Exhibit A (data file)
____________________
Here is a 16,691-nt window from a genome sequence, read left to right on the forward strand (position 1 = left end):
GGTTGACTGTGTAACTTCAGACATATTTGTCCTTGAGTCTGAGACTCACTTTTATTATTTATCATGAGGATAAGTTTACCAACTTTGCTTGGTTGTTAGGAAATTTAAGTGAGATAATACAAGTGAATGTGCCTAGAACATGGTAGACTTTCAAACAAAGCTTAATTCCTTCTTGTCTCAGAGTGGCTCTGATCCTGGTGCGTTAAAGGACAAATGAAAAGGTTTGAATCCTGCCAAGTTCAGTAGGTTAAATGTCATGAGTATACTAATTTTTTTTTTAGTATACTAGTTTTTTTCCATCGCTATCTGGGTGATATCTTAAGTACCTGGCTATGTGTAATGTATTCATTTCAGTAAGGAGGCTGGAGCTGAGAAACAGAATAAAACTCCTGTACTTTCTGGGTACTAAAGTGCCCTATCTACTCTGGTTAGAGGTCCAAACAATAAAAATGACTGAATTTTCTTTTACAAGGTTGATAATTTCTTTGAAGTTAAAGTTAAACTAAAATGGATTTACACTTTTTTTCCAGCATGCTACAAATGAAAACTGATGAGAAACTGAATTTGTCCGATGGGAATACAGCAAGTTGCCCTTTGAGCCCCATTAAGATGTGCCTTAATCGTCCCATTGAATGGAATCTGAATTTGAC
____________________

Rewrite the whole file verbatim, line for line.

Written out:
Here is a 16,691-nt window from a genome sequence, read left to right on the forward strand (position 1 = left end):
GGTTGACTGTGTAACTTCAGACATATTTGTCCTTGAGTCTGAGACTCACTTTTATTATTTATCATGAGGATAAGTTTACCAACTTTGCTTGGTTGTTAGGAAATTTAAGTGAGATAATACAAGTGAATGTGCCTAGAACATGGTAGACTTTCAAACAAAGCTTAATTCCTTCTTGTCTCAGAGTGGCTCTGATCCTGGTGCGTTAAAGGACAAATGAAAAGGTTTGAATCCTGCCAAGTTCAGTAGGTTAAATGTCATGAGTATACTAATTTTTTTTTTAGTATACTAGTTTTTTTCCATCGCTATCTGGGTGATATCTTAAGTACCTGGCTATGTGTAATGTATTCATTTCAGTAAGGAGGCTGGAGCTGAGAAACAGAATAAAACTCCTGTACTTTCTGGGTACTAAAGTGCCCTATCTACTCTGGTTAGAGGTCCAAACAATAAAAATGACTGAATTTTCTTTTACAAGGTTGATAATTTCTTTGAAGTTAAAGTTAAACTAAAATGGATTTACACTTTTTTTCCAGCATGCTACAAATGAAAACTGATGAGAAACTGAATTTGTCCGATGGGAATACAGCAAGTTGCCCTTTGAGCCCCATTAAGATGTGCCTTAATCGTCCCATTGAATGGAATCTGAATTTGAC